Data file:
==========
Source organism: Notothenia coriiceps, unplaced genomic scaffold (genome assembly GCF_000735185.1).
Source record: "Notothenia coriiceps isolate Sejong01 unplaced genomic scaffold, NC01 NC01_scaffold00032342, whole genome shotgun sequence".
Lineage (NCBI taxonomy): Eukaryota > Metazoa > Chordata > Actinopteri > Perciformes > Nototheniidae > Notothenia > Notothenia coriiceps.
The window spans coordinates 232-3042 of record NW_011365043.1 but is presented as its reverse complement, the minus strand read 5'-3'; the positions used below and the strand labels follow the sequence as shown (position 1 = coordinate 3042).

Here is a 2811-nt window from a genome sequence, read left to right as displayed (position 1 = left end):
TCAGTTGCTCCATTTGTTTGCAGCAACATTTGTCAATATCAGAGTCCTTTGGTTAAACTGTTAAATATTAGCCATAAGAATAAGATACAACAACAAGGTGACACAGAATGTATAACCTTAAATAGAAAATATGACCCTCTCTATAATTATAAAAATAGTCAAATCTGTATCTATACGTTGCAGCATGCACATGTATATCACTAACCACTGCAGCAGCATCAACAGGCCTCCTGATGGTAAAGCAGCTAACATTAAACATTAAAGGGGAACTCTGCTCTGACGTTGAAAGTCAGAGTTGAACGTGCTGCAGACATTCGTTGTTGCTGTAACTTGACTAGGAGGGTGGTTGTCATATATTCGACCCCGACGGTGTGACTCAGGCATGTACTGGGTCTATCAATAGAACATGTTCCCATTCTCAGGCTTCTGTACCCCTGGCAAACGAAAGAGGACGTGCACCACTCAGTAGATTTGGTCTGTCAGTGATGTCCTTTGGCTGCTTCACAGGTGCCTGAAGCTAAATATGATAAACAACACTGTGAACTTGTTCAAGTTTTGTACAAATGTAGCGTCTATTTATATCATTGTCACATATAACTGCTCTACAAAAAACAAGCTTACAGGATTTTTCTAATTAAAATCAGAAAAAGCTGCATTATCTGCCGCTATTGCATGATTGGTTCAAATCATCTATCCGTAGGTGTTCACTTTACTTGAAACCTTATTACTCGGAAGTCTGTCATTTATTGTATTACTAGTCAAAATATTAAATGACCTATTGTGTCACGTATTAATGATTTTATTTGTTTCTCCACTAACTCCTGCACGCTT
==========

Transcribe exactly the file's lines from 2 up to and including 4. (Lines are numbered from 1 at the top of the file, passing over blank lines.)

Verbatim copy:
Source record: "Notothenia coriiceps isolate Sejong01 unplaced genomic scaffold, NC01 NC01_scaffold00032342, whole genome shotgun sequence".
Lineage (NCBI taxonomy): Eukaryota > Metazoa > Chordata > Actinopteri > Perciformes > Nototheniidae > Notothenia > Notothenia coriiceps.
The window spans coordinates 232-3042 of record NW_011365043.1 but is presented as its reverse complement, the minus strand read 5'-3'; the positions used below and the strand labels follow the sequence as shown (position 1 = coordinate 3042).